You may have long periods of time (months or years) between attacks (or clusters of attacks) when you have no symptoms. In about 7 in 10 people with Ménière's disease, the attacks stop altogether within 5-10 years of them starting.

Symptoms that may become permanent

If permanent symptoms develop, they usually take months or years to develop.

  • Hearing loss. During each 'attack' the hearing loss is temporary at first. In the early stages of the disease the hearing usually reverts back to normal when an attack is over. In time, some permanent hearing loss may develop. In some people this becomes worse and leads to deafness in the affected ear. If you have Ménière's disease for several years, the vertigo attacks may become less, but the deafness may become the most serious symptom. This is particularly so if both ears are affected.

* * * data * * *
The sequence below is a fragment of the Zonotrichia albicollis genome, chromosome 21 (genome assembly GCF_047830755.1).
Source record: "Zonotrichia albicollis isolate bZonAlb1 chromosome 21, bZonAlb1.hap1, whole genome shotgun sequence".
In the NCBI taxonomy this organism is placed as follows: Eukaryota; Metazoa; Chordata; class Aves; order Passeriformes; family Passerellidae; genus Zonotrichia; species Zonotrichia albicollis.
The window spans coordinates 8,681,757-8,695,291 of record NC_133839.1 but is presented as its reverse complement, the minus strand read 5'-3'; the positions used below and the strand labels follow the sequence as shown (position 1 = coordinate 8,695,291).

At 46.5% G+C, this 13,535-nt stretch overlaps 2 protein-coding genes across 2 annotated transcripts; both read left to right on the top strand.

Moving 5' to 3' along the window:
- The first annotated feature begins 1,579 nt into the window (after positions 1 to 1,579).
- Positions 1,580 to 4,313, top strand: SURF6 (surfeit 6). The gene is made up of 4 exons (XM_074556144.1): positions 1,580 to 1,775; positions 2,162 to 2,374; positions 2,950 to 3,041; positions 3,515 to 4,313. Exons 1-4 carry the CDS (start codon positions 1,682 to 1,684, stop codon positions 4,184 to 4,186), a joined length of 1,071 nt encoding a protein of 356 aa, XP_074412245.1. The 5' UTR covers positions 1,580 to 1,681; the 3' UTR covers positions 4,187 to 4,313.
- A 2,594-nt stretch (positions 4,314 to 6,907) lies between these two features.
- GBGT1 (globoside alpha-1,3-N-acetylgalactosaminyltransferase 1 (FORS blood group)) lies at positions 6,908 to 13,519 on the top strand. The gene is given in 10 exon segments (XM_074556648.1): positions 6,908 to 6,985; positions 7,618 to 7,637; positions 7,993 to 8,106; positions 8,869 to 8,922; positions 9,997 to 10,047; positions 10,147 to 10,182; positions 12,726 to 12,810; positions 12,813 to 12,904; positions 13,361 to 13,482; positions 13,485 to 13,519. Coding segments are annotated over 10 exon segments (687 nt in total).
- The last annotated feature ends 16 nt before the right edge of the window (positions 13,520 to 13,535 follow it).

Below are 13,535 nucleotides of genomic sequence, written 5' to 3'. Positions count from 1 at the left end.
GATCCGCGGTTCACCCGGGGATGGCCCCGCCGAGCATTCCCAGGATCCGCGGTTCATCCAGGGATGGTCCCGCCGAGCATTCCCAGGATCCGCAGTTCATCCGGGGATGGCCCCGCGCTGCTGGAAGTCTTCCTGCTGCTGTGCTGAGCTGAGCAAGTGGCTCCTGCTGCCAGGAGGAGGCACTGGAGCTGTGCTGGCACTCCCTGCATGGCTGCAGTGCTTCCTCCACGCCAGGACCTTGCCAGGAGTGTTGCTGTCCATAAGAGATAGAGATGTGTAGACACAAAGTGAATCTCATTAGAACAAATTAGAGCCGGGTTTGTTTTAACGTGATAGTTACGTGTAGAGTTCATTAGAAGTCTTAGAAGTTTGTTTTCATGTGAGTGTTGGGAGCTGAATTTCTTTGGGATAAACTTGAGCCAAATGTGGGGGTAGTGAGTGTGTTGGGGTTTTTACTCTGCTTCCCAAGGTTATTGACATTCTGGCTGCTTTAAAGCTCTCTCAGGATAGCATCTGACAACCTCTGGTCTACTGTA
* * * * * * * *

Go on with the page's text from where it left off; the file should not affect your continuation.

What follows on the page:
• Tinnitus. Like hearing loss, tinnitus is often temporary at first during each attack. Again, like hearing loss, it eventually becomes permanent in some cases.

What causes Ménière's disease?

It is thought that Ménière's disease is caused by slight changes and damage within the inner ear.

The inner ear includes the cochlea and semicircular canals. These are small 'shell-like' structures in which there is a system of narrow fluid-filled channels called the labyrinth. The semicircular canals sense movement of your head and help to control balance and posture. The cochlea is concerned with hearing. Messages of balance and sound are sent down nerves (the vestibular nerve and the cochlear nerve) to the brain.

It is thought that a build up of fluid in the labyrinth from time to time causes the symptoms. The build up of fluid may increase the pressure and cause swelling of the labyrinth. Also, fluid may leak between different parts of the labyrinth. These effects may cause the inner ear to send abnormal messages to the brain, which causes the dizziness and vomiting.

An increased pressure of fluid on the hearing cells which line the labyrinth is probably why they do not work so well and leads to dulled hearing. As the pressure eases, the cells work better again, and hearing returns to normal. However, repeated bouts of increased pressure may eventually damage the hearing cells. This is why hearing loss may become permanent.